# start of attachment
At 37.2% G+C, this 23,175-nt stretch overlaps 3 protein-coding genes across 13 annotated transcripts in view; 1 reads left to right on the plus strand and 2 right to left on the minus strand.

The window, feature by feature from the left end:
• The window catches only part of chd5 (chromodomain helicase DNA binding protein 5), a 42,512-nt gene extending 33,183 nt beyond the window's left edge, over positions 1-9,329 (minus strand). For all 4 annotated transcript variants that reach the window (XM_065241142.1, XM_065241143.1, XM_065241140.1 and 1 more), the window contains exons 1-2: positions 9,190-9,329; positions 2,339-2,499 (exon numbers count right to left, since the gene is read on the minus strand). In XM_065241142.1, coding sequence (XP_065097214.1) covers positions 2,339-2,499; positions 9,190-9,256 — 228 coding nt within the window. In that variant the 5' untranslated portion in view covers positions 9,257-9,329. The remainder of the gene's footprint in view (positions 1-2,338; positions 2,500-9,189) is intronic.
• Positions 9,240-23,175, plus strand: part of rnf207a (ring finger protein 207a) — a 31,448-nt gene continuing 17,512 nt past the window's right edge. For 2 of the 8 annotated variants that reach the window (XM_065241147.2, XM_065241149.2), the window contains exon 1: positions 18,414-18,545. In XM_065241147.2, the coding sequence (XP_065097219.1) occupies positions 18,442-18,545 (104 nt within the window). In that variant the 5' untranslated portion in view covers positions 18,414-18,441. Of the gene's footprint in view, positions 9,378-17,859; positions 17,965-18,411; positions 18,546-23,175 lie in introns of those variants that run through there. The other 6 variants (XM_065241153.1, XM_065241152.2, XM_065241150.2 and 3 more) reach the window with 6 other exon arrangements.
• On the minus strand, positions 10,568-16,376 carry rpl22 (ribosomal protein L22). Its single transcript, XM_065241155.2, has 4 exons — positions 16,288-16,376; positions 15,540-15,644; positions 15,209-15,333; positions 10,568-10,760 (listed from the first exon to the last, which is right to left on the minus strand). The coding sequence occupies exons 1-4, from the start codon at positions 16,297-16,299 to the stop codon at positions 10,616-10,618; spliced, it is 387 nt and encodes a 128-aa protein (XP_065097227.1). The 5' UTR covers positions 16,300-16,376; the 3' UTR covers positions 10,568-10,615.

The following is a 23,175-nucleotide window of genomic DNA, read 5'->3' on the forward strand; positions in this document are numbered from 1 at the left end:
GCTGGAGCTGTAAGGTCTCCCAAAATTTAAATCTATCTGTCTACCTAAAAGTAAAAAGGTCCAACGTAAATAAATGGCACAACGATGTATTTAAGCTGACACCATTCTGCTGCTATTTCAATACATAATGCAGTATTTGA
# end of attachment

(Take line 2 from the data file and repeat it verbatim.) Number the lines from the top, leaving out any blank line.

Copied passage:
The window, feature by feature from the left end: